This year marks the 70th anniversary of the Festival of Britain. Designed to nurture the country’s recovery after the Second World War, the Festival’s South Bank exhibition in London was the main attraction. On a 27 acre site, it ran from May to September 1951 and celebrated British art and industry. Complementing it were exhibitions and events that were staged across the country in that summer. The university’s two archives, Screen Archive South East and the University of Brighton Design Archives, have unique materials which document this significant history. Their combination of resources makes these particularly rich collections for researchers to investigate. Through this co-ordinated approach, we hope to enhance audience engagement in an anniversary year still impacted by Covid-19, and to reveal more of our treasures to those studying the Festival from a distance.
The University of Brighton Design Archives has always taken a lively interest in the Festival’s important anniversaries, because the Design Council (formerly Council of Industrial Design) was one of the most important partners in the success of the Festival of Britain, and we have held its Archive since 1996. What may be more surprising is the extent to which the Festival features across our group of 22 archives. James Gardner, Barbara Jones, Willy de Majo, Dorrit Dekk, FHK Henrion, Natasha Kroll and Hans Arnold Rothholz all played their part in the national celebration, and strikingly, the last five of these contributors were comparatively recent émigrés, having fled persecution in Nazi-occupied Europe in the late 1930s.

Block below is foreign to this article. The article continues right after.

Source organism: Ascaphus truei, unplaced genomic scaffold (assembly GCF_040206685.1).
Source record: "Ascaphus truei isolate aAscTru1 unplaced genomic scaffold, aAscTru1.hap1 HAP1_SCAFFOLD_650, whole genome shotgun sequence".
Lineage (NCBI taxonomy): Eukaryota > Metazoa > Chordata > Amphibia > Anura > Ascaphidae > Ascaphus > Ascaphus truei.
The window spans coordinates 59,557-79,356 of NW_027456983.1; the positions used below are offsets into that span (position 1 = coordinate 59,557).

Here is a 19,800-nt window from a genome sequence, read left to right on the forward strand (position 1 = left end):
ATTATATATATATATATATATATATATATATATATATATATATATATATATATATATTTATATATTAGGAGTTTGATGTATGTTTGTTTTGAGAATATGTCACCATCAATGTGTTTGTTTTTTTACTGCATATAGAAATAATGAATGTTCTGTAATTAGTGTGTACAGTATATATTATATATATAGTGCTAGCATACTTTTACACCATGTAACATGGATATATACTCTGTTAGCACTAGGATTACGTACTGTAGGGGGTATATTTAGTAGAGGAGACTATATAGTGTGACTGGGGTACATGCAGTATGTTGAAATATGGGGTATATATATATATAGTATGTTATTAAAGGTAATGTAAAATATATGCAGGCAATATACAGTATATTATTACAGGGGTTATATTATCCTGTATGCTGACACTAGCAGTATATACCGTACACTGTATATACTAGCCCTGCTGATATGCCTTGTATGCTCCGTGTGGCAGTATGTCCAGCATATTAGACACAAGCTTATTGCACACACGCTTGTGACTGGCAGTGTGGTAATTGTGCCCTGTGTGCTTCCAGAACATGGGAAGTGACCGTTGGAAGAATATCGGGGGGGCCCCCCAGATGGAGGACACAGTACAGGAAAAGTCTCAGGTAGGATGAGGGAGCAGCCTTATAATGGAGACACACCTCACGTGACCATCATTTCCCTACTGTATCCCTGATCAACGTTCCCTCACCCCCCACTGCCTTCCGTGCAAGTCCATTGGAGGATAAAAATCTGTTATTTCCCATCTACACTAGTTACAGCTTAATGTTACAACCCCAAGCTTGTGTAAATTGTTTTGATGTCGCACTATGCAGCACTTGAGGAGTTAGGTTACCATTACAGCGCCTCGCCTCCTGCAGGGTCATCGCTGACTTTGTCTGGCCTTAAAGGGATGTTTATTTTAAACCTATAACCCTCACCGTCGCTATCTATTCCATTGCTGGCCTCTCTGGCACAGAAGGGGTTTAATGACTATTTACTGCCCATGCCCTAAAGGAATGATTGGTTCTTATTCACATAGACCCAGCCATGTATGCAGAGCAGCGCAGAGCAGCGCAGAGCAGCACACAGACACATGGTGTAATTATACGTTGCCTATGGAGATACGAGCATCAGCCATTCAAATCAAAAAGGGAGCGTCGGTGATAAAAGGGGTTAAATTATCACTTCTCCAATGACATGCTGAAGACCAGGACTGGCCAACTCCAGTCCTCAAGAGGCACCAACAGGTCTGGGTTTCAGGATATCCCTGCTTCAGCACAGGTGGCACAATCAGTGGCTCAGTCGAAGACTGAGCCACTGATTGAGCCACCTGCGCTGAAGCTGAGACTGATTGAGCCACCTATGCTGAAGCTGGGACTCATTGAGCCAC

Building on the resources we released in 2011, the Design Archives have made available a series of additions to their online 1951 Festival materials, beginning with (via our Document Library)
- ‘The Fairy Tale of Battersea Park’ by James Gardner, International Lighting Review Vol. 1950/51 No.6.
- Two Festival articles from Design combined number 29/30, May/June 1951.
- Press release, 1951 Festival Travelling Exhibition.
SASE’s Festival of Britain collection of over 20 films features work made by professional and amateur film-makers of the London exhibition and activities throughout Kent and Sussex. Gilbert Tome’s colour film is dedicated to the South Bank and features the pavilions, amenities and fountains, a sculpture by Henry Moore and the Skylon – the festival’s futuristic symbol of a new age of steel and speed. John Bell’s film features Princess Elizabeth, and Rowland Emett’s Far Tottering and Oyster Creek Branch Railway at the Battersea Pleasure Gardens. Many others are available to view online.